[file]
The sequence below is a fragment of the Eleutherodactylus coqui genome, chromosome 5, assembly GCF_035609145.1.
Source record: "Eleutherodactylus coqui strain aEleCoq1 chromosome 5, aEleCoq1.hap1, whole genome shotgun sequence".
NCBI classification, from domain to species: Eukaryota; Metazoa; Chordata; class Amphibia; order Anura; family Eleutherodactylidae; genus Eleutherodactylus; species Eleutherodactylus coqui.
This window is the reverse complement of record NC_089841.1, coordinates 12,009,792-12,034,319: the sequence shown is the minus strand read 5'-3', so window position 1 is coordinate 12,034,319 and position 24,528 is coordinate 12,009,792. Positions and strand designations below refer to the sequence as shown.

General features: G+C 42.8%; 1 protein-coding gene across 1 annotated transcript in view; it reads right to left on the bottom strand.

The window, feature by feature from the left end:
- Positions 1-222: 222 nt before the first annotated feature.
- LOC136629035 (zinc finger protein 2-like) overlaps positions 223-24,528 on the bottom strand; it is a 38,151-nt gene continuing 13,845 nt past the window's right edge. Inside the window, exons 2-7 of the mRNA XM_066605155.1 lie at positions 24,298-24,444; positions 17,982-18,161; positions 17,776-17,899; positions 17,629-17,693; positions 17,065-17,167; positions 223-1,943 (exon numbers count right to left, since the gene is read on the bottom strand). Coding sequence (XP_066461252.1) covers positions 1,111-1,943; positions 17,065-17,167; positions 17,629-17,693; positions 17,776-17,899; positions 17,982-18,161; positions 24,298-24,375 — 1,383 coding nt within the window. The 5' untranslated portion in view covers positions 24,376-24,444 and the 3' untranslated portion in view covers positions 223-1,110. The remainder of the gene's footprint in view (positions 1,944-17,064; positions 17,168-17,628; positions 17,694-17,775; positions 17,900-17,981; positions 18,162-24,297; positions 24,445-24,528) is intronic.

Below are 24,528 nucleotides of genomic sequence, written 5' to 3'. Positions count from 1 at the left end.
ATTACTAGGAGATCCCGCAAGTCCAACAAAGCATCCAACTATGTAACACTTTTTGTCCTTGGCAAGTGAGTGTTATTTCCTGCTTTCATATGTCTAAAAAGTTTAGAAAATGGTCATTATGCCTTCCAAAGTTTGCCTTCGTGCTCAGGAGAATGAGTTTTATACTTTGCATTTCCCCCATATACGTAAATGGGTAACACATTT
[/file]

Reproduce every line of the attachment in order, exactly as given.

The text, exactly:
The sequence below is a fragment of the Eleutherodactylus coqui genome, chromosome 5, assembly GCF_035609145.1.
Source record: "Eleutherodactylus coqui strain aEleCoq1 chromosome 5, aEleCoq1.hap1, whole genome shotgun sequence".
NCBI classification, from domain to species: Eukaryota; Metazoa; Chordata; class Amphibia; order Anura; family Eleutherodactylidae; genus Eleutherodactylus; species Eleutherodactylus coqui.
This window is the reverse complement of record NC_089841.1, coordinates 12,009,792-12,034,319: the sequence shown is the minus strand read 5'-3', so window position 1 is coordinate 12,034,319 and position 24,528 is coordinate 12,009,792. Positions and strand designations below refer to the sequence as shown.

General features: G+C 42.8%; 1 protein-coding gene across 1 annotated transcript in view; it reads right to left on the bottom strand.

The window, feature by feature from the left end:
- Positions 1-222: 222 nt before the first annotated feature.
- LOC136629035 (zinc finger protein 2-like) overlaps positions 223-24,528 on the bottom strand; it is a 38,151-nt gene continuing 13,845 nt past the window's right edge. Inside the window, exons 2-7 of the mRNA XM_066605155.1 lie at positions 24,298-24,444; positions 17,982-18,161; positions 17,776-17,899; positions 17,629-17,693; positions 17,065-17,167; positions 223-1,943 (exon numbers count right to left, since the gene is read on the bottom strand). Coding sequence (XP_066461252.1) covers positions 1,111-1,943; positions 17,065-17,167; positions 17,629-17,693; positions 17,776-17,899; positions 17,982-18,161; positions 24,298-24,375 — 1,383 coding nt within the window. The 5' untranslated portion in view covers positions 24,376-24,444 and the 3' untranslated portion in view covers positions 223-1,110. The remainder of the gene's footprint in view (positions 1,944-17,064; positions 17,168-17,628; positions 17,694-17,775; positions 17,900-17,981; positions 18,162-24,297; positions 24,445-24,528) is intronic.

Below are 24,528 nucleotides of genomic sequence, written 5' to 3'. Positions count from 1 at the left end.
ATTACTAGGAGATCCCGCAAGTCCAACAAAGCATCCAACTATGTAACACTTTTTGTCCTTGGCAAGTGAGTGTTATTTCCTGCTTTCATATGTCTAAAAAGTTTAGAAAATGGTCATTATGCCTTCCAAAGTTTGCCTTCGTGCTCAGGAGAATGAGTTTTATACTTTGCATTTCCCCCATATACGTAAATGGGTAACACATTT